Two months ago, several of us blogged about a then-recent D.C. Circuit sentencing case in the conviction of Antwuan Ball. In a nutshell, Ball was charged with participating in a big drug conspiracy, and he went to trial. The jury found him not guilty on all counts except for a single crack charge.

At sentencing, however, the judge concluded that Ball was in fact guilty of the broader conspiracy, and it sentenced him on that basis. The use of this kind of “acquitted conduct” at sentencing is controversial, but as co-blogger Paul Cassell has argued, the use of acquitted conduct does not necessarily violate the Court’s precedents:

Ball can have no complaint here about the 19-year sentence that he received for distributing crack. So far as I can tell, there is no claim that this sentence was outside the statutory maximum for drug distribution. Once Ball chose to commit the crime of illegally distributing crack cocaine, he exposed himself to the possibility of a 19-year prison sentence if the sentencing judge thought that was appropriate.

True so far as it goes. But as I wrote at the time, Ball’s sentence raises a separate problem — so far as I can tell, the reasonableness review imposed by the D.C. Circuit upheld Ball’s sentence only because of the facts found by the district judge. So while the judge-found facts did not increase the statutory maximum, they did increase the common-law maximum sentence imposed by the D.C. Circuit:

[A]s Scalia explained at length in his concurrence in Rita, this is a problem. If appellate courts affirm a long sentence only because of the judge-found facts, then they are essentially creating a new common-law maximum sentence; they’re implying that a 19-year sentence for simple possession would be unreasonable, but that sentence for a massive conspiracy would be reasonable.
That means that there’s a maximum sentence imposed on the district judge from above, unless the judge finds a fact that justifies a higher sentence. This kind of imposition, Apprendi and Blakely and Booker said, was unconstitutional. It’s not the district judge’s decision to issue a long sentence that’s the problem; it’s the requirement that the judge justify that sentence using judge-found facts.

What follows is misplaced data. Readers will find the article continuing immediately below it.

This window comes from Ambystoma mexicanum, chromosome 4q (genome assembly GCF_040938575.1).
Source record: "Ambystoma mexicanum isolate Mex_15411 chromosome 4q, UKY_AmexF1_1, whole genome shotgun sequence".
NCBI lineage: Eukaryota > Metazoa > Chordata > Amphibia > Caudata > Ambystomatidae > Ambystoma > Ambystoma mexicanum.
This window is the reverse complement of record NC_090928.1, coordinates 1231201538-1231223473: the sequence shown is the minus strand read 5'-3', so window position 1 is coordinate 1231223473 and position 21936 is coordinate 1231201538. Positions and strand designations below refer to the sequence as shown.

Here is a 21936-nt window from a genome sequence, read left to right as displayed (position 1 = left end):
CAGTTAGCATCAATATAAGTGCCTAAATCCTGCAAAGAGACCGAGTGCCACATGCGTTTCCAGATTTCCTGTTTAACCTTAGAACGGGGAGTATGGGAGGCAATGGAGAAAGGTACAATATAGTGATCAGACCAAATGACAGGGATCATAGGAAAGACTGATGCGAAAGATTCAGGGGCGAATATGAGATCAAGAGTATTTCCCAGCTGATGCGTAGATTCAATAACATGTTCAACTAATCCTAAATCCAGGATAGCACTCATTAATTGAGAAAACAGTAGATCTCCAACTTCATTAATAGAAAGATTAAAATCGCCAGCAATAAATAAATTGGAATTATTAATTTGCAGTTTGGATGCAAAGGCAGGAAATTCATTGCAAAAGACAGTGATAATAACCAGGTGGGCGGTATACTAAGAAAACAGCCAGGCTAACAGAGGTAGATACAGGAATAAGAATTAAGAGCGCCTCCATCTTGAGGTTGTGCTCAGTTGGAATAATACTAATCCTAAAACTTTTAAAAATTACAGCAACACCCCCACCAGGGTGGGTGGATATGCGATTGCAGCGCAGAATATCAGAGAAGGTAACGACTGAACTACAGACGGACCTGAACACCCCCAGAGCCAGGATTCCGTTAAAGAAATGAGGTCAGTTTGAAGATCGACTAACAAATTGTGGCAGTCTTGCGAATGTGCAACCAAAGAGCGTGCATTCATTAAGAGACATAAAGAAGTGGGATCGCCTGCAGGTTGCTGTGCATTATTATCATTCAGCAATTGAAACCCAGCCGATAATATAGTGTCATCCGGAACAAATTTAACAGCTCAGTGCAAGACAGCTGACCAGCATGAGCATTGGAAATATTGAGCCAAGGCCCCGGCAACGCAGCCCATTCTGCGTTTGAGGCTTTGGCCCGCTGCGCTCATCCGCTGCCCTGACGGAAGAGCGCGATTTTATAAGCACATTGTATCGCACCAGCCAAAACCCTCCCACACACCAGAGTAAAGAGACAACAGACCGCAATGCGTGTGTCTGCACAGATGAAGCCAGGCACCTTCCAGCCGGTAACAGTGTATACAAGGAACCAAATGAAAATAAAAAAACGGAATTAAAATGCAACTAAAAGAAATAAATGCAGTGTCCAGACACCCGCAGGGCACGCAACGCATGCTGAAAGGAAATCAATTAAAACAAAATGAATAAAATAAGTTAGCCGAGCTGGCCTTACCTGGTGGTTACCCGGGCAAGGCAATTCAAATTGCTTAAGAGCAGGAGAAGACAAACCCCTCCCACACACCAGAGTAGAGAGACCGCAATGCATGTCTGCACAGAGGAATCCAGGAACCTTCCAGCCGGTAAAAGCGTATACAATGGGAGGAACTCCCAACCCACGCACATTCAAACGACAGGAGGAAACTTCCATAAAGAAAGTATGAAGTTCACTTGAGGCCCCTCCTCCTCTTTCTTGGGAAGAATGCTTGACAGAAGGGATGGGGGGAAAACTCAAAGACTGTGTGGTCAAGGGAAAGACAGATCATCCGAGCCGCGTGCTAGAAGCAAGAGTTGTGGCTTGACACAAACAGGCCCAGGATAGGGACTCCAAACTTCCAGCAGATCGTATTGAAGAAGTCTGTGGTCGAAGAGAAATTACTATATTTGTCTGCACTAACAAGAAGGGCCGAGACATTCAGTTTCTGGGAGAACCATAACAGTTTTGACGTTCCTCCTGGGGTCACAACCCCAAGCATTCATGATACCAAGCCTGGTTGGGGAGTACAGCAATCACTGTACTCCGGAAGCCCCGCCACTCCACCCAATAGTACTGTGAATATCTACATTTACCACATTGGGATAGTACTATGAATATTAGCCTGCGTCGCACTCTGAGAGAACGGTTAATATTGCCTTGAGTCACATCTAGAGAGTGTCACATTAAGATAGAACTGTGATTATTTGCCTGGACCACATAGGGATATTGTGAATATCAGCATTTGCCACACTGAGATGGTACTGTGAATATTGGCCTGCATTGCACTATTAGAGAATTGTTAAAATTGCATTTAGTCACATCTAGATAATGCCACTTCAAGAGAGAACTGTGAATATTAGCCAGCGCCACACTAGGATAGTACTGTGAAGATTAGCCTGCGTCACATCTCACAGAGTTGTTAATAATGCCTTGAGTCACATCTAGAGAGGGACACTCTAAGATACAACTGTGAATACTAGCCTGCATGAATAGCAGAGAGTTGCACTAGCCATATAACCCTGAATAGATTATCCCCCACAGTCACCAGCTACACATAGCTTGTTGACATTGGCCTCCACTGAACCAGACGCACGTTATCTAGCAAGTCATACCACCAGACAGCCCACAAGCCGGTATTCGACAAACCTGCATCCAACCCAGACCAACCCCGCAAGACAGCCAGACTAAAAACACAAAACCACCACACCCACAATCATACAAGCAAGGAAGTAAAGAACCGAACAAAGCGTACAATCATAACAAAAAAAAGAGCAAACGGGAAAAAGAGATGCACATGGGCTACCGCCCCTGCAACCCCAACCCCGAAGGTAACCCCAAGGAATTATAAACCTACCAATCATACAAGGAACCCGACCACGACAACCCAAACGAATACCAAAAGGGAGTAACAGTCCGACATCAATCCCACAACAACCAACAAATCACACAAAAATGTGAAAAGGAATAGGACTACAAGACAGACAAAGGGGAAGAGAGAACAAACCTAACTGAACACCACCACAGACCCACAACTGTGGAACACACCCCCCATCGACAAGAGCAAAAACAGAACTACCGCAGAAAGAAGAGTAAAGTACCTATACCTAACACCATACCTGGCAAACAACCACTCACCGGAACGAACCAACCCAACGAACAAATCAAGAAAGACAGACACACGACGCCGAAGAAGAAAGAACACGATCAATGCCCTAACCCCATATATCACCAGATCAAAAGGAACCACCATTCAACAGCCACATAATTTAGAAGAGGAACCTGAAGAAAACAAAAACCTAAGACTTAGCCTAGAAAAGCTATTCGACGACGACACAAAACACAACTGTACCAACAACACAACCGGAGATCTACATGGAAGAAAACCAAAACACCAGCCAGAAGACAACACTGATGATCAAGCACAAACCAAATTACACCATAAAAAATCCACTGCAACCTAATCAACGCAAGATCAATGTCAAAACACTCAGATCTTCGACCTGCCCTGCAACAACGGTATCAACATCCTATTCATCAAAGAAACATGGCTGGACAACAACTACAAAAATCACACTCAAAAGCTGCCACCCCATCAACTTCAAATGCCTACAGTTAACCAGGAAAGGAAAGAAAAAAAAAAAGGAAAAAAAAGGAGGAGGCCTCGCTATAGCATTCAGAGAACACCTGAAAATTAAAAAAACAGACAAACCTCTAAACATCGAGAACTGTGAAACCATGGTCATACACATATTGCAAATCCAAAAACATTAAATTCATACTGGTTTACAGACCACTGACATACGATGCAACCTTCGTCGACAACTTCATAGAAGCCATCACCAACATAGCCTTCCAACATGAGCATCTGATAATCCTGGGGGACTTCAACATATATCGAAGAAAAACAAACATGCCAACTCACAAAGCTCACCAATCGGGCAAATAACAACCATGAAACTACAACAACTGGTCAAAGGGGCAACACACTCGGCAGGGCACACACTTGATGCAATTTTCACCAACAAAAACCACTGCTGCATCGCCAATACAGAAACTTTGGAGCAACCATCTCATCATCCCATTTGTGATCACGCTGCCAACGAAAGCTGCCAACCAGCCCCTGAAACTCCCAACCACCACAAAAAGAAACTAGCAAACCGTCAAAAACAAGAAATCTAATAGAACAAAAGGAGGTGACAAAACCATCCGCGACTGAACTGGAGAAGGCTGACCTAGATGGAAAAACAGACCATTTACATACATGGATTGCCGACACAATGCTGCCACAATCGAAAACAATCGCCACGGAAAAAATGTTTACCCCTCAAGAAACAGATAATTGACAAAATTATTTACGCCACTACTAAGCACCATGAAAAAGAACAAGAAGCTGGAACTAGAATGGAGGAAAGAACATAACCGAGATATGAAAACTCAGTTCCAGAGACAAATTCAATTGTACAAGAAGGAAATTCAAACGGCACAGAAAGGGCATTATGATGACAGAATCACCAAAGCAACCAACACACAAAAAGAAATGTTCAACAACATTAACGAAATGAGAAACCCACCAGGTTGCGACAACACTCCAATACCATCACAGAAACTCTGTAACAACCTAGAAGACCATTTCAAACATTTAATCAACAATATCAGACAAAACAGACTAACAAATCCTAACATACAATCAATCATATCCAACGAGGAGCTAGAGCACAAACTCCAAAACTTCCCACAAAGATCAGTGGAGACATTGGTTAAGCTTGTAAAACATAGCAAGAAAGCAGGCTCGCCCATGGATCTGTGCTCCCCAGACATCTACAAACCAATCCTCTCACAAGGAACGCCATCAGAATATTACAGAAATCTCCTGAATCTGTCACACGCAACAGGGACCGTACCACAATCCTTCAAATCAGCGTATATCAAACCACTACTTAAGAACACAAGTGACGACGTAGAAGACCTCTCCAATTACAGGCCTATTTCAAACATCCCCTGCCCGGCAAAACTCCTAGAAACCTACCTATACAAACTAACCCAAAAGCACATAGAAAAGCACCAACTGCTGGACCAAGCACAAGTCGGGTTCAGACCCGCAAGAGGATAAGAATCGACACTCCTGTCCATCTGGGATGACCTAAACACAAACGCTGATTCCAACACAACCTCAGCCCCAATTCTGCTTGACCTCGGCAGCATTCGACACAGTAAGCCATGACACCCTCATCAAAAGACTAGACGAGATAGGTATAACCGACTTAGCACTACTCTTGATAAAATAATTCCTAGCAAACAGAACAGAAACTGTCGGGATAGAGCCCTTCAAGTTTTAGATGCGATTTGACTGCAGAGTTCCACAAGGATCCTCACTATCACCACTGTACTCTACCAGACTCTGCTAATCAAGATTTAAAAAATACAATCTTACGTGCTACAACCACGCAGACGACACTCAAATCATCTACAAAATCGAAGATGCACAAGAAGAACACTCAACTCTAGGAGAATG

Ball’s lawyer has now filed a cert. petition, and it raises the narrower question I described in my post. [Full disclosure, I have spoken a little bit with Ball’s lawyer about the case.]

As the petition puts it (with alterations and footnotes omitted):

This petition asks the Court to confirm that the Sixth Amendment as-applied doctrine of reasonableness review set forth in [Justice Scalia’s] concurrence in Rita v. United States (joined by Justice Thomas), governs the review of sentences which would be deemed unreasonably lengthy in the absence of judge-made factual findings. . . .
[The] judge-found facts were the “legally essential predicate” for Petitioners’ sentences, which are the demonstrable outliers meted out for the offense of conviction. Yet the Government never contended and no court ever found that those sentences would have been reasonable in the absence of the trial judge’s findings.
Although the constitutionality of basing sentences on acquitted conduct has been questioned in general, Petitioners seek certiorari here on a distinct question: does “the door remain open” for a defendant to demonstrate that a sentence would not be “upheld but for the existence of a fact found by the sentencing judge and not by the jury?”

The petition is docketed here, and the United States has declined to respond it. That means that it will be automatically denied after the May 29 conference, unless a Justice calls for a response. Will that happen? Justice Scalia’s last dissent from denial of cert. on this issue was five years ago. I suppose the real question is whether Justices Scalia and Thomas have given up, and whether anybody else has taken up their cause.